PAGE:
I find it hard to open Fourrier’s bottles now – mainly it’s due to the capsules – or lack of capsules. Since the 2005 vintage the domaine has topped their bottles with shiny red wax, and that offers me two problems: one, the wax looks much too pretty to break; and two, wax normally shatters and makes a terrible mess!
Maybe Jean-Marie has a new formulation or the 24° of my kitchen had a softening effect, but a knife easily removed the layer covering the cork – and no shattering, no mess!
2005 Fourrier, Gevrey-Chambertin 1er Les Goulots
Medium, medium-plus colour – not that deeply coloured for a 1er cru from this vintage. The nose starts with a characteristic note that makes you think of oak, but as I’ve slowly learned with Fourrier’s wines, it’s more about reduction, as it fades, in this case, in about 30 minutes without decanting. Slightly heavy and powdery fruit morphs to beautiful red berry notes over cherry – primary but very, very pretty – more time will give a pretty creme-brulee background. In the mouth this is soft and rather silky – you will only find the tannin with serious rolling around the mouth. There is decent density of dark fruit that slowly melts and becomes redder as the nose also develops. It’s slowly lingering on slightly emphasised acidity. Versus the impact of virtually every 2005 villages and higher Gevrey tasted in 2008, this is more mellow and understated – what a difference a year makes – there’s a little iron and minerals, but in particular this misses out on the ‘I’ word – impact. The style of Fourrier still makes this eminently drinkable, but I expect it was all the more impressive 12 months ago. Time for a long sleep…
Rebuy – Yes
PS As an after-thought, I often think that Jean-Marie Fourrier should have been born in Chambolle, the style of his wines are more ‘poster-child(ren)’ for that village. For Gevrey I’m often looking for that slightly harder edge – perhaps a hint of danger – but, good as the wines are, you don’t find it at this address.
There are 11 responses to “2005 fourrier gevrey 1er les goulots”
You could try just putting a corkscrew straight through the wax, Bill. I find this usually works perfectly well.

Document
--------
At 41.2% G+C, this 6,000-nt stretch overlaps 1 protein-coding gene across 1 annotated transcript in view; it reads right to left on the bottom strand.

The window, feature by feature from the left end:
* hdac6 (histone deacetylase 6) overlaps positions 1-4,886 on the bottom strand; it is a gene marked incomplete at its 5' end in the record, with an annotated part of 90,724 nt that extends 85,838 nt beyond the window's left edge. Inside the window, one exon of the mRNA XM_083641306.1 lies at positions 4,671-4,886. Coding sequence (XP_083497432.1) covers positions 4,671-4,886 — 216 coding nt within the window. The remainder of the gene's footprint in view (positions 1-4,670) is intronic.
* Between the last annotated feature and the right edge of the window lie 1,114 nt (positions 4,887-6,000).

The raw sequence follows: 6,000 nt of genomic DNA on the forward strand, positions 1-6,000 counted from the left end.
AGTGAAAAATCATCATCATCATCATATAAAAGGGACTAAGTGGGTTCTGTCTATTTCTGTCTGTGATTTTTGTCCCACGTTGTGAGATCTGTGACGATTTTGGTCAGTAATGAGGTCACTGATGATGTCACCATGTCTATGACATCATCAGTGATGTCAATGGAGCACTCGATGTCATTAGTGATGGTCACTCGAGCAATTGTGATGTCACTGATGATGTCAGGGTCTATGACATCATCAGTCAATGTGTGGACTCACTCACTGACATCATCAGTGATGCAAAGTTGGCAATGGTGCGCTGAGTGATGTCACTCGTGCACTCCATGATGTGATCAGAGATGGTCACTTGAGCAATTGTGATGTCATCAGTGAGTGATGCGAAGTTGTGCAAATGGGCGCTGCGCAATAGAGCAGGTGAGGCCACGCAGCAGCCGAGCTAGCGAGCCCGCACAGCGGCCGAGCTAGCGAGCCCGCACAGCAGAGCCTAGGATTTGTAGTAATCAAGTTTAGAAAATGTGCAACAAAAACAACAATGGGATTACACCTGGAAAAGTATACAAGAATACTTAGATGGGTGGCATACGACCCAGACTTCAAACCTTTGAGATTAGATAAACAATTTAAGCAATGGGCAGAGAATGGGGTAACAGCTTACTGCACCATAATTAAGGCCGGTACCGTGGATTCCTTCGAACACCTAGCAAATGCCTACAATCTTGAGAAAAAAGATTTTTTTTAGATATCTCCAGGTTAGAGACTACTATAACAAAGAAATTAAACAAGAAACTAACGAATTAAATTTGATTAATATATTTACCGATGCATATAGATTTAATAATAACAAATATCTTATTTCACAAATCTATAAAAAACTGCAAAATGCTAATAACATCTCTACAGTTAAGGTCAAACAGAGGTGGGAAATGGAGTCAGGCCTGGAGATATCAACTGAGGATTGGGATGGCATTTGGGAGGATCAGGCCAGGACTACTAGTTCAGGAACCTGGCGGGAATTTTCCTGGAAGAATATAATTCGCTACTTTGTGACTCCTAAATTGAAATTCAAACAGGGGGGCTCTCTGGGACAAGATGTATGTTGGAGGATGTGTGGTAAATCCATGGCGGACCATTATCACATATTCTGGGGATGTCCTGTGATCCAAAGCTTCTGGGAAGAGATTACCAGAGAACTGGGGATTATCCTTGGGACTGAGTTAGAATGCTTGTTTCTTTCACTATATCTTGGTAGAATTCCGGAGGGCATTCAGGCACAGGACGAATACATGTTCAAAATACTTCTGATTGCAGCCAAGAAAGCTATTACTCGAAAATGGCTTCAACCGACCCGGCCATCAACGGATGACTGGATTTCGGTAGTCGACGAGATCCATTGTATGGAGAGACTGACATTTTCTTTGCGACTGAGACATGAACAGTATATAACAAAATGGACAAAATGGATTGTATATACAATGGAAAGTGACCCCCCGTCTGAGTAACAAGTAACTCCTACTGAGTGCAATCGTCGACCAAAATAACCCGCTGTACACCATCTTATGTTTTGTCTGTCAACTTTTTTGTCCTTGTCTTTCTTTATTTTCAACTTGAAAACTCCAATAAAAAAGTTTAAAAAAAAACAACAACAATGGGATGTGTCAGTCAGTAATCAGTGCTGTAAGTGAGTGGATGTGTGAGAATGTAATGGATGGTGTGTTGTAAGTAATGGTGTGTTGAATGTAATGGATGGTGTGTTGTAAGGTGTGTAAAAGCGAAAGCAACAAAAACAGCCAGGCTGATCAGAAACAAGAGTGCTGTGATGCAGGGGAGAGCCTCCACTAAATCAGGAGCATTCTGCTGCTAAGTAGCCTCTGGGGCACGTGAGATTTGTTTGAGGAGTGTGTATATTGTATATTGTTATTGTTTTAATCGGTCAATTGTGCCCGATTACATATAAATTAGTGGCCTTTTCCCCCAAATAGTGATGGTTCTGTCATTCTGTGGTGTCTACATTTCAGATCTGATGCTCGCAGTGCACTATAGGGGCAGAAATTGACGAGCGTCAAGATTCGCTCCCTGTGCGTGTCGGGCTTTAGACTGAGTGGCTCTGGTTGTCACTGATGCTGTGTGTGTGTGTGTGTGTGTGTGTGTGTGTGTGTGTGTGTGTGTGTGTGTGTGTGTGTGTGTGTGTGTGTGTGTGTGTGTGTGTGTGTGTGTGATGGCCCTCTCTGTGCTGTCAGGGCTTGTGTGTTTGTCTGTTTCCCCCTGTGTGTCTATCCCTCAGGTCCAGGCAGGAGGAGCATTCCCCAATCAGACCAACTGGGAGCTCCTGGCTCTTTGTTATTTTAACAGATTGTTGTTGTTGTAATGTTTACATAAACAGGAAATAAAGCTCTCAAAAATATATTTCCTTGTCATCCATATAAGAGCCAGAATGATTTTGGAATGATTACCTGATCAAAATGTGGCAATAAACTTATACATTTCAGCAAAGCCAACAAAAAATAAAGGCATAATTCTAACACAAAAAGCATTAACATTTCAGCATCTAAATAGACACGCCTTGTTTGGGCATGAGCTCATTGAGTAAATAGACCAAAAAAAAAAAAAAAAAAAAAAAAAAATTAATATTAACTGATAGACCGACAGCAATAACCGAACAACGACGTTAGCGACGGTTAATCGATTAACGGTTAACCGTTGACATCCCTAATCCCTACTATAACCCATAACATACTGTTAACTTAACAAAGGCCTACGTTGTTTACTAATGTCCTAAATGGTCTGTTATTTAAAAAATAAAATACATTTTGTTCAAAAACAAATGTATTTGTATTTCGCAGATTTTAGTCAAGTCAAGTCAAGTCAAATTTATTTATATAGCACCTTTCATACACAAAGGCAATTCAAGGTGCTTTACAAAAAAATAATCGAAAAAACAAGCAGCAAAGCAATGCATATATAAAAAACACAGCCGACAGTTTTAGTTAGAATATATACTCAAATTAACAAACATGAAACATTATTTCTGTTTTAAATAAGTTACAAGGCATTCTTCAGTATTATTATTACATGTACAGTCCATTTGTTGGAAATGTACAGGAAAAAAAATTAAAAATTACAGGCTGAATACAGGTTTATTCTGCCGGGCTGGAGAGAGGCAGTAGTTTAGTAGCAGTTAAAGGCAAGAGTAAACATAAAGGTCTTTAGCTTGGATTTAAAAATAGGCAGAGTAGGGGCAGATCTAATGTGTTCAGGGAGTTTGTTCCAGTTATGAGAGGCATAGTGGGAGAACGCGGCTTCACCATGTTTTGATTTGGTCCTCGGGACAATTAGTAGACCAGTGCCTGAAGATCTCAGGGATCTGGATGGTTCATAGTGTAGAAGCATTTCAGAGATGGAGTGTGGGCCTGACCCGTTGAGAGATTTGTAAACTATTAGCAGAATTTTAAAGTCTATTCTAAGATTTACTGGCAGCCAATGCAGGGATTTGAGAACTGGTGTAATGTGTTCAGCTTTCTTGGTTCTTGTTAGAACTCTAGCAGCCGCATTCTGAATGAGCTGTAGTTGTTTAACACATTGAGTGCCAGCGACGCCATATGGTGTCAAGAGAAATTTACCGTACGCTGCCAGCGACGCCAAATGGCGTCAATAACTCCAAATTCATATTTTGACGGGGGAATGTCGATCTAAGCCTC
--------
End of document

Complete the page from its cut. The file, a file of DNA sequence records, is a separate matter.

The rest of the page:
He started using wax to increase longevity, but I’m assured by scientific types that wax is not airtight anyway.
@Tom Blach – Of-course, that’s when the real mess starts Tom. Also with older bottles I’ve seen my cork-screw just rip up the centre of the cork without budging it, it may have happened without the wax too, but I’ve gradually come to like wax only to look at!
I would, I suppose, class myself as ‘a scientific type’, but wax it outside my area of ‘expertise’. Interesting that Fourrier’s wax is all-enveloping, no tiny pierced holes in the top – most other wax seals have three tiny piercings in the top like many capsules – I’ve never really found out why…
Jean Marie goes to quite a degree of trouble with the using of wax. I was amazed to learn that on a good day, they can only wax seal 1000 bottles. That makes for a lot of manual work! Jean Marie is a very thoughtful and scientifically minded guy, he’s convinced that the wax seal aids the wine’s evolution.
He also changed his cork supplier recently, to a small operation in Corse.
I visited recently, my impressions follow: http://www.wineatthetable.com/2009/04/16/The-superb-2007s-of-domaine-Fourrier.html
did he mention why or how he thought this aided in the evolution of the wine?
Bill, I’ve seen a bunch of people cut themselves trying to figure out the best way to open wax capped bottles. They look great, but they can be a pain. I just pull the bouchon out through the top as if it was a regular capsule.
But Ray, I remove ‘regular capsules’ first 🙂